Traditionally, the SOC 2 audit was used as a sign of growth in the service industry. Successfully going through the audit opened the door for big clients since it was viewed as a signature for the firm’s ability to deliver unmatched services. However, things have changed and there is increased awareness of cybersecurity. The SOC 2 audit has incorporated measures to ensure the security controls of all the client’s data. As such, it has become almost impossible to transact business before passing the audit.
For small firms, it is difficult to set the scope and security controls required by the SOC 2 audit. If the scope is too narrow, the business might lose the confidence of the customers which will lead to more audits. On the other hand, if it is too broad, it will be overly costly for the firms and will waste lots of time trying to meet the audit requirements.
As such, it is important that you strike a balance to ensure that your scope is adequate to fulfill all the security controls required for SOC 2 audit. You should perform a thorough analysis to know what the auditors expect when the process starts. Most importantly, you need to have a strong assurance for your client’s security. During the audits, the auditors will perform two types of SOC audits; type 1 will confirm that your service organizations are correctly designed while type II confirms that these controls work well within the set period.
Once the systems are correctly organized to work within a given period, you’ll need to find the Trust Service Principles (TSPs) which will be the initial yet crucial step of facilitating the SOC 2 audit.
How to Find Your TSPs
There are five principles that SOC 2 considers when confirming the vendor’s security controls and financial reporting. The principles established by AICPA include:
- Security. Your system must be safe against unauthorized use or modification
- Processing Integrity. The system processing should be complete, error-free, timely, valid, and authorized.
- Availability. The system should be available for all operations necessary to meet the commitments of the firm as well as the systems requirements.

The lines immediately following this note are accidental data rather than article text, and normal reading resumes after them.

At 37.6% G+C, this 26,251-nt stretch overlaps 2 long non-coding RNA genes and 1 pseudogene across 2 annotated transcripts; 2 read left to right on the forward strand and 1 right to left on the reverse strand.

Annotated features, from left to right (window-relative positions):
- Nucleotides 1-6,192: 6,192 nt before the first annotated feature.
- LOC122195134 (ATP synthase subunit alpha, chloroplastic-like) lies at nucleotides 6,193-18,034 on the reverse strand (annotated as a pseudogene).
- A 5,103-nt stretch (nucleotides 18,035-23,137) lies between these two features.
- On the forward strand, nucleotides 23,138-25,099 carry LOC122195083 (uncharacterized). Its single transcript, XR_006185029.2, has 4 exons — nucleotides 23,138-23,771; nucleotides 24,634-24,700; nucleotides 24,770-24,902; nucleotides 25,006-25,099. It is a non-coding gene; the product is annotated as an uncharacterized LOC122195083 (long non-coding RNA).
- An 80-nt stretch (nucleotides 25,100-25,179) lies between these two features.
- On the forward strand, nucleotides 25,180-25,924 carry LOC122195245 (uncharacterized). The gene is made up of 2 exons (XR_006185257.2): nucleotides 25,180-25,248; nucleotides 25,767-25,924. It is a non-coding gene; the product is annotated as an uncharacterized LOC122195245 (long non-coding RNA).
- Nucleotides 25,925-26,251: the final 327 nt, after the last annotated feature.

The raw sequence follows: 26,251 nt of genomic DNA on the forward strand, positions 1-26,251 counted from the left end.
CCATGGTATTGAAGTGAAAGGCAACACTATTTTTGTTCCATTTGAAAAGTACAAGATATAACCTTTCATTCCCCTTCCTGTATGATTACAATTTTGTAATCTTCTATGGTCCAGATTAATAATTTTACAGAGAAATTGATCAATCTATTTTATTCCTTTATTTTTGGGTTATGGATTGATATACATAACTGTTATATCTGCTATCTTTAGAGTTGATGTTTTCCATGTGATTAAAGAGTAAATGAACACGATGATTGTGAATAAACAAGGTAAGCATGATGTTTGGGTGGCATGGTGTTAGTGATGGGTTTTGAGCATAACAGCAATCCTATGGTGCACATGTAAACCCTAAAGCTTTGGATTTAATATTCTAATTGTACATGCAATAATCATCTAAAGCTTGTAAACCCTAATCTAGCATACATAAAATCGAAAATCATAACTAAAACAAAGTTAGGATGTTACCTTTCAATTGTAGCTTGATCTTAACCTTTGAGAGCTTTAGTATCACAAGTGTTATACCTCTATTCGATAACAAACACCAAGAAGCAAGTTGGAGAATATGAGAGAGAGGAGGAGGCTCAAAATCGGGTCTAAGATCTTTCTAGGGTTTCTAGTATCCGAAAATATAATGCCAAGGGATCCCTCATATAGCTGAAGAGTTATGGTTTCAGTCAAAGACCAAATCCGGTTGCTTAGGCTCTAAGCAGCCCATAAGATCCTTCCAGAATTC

- Confidentiality. If the information is confidential, the system should protect it from unauthorized access.
- Privacy. That all the personal information is gathered, used, disclosed, and disposed of based on the firm’s commitments as well as system requirements.
However, you should realize that not every SOC 2 auditor is obliged to follow the five principles. Instead, the audits may be meant for specific clients with specific needs that they require your business entity to address. As such, determining the TSPs that will augur well with your client’s security will help you in deciding the scope for SOC 2 audit. To avoid a scope that’s too wide, ensure that you include only the necessary TSPs. For example, only when you store personal data about clients that you must include the Privacy Principle.
Why Principles Matter
The process of establishing the relevant TSPs to include on your scope is crucial since you’ll need to next determine the systems, procedures, and policies that will support the principles to ensure organized internal control. These TSPs will be evaluated by SOC 2 auditors since the auditing process is designed to check multiple TSPs that control your firm’s security systems and controls.
The principles you choose has the potential to either destroy or build your relationship with clients. When selecting, you should always ask yourself the benefits that that specific principle will bring to your business as well as your customers. If it has numerous advantages, then the principle has to be included in the scope. If it adds no value to your firm, then leave it out.
At this stage, you should always work with top executives to help you define your services, products, and your strategy candidly. You should consider the target clients, their desires, the services offered by your firm, and the possible future services that you’ll introduce in your firm. The compliance and audit top executives must be incorporated in the management of the firm to seek and establish the answers to these questions which will further aid in determining your SOC 2 audit scope.
Before going into the Type II audit which is more intrusive, it is advisable that you start with the Type 1 which will help you to build on the easier principles such as availability before engaging in the complex ones such as processing integrity. This will give you confidence in your preparedness to handle the audit correctly and pass the test. As such, it is paramount that you recruit a SOC 2 advisory firm to guide you through the process and ensure that all your systems provide security and integrity to enhance your relationship with clients.
Having good answers to all these questions will determine how well your business performs and you should never compromise on it.
Ken Lynch is an enterprise software startup veteran, who has always been fascinated about what drives workers to work and how to make work more engaging. Ken founded Reciprocity to pursue just that. He has propelled Reciprocity’s success with this mission-based goal of engaging employees with the governance, risk, and compliance goals of their company in order to create more socially minded corporate citizens. Ken earned his BS in Computer Science and Electrical Engineering from MIT. Learn more at ReciprocityLabs.com.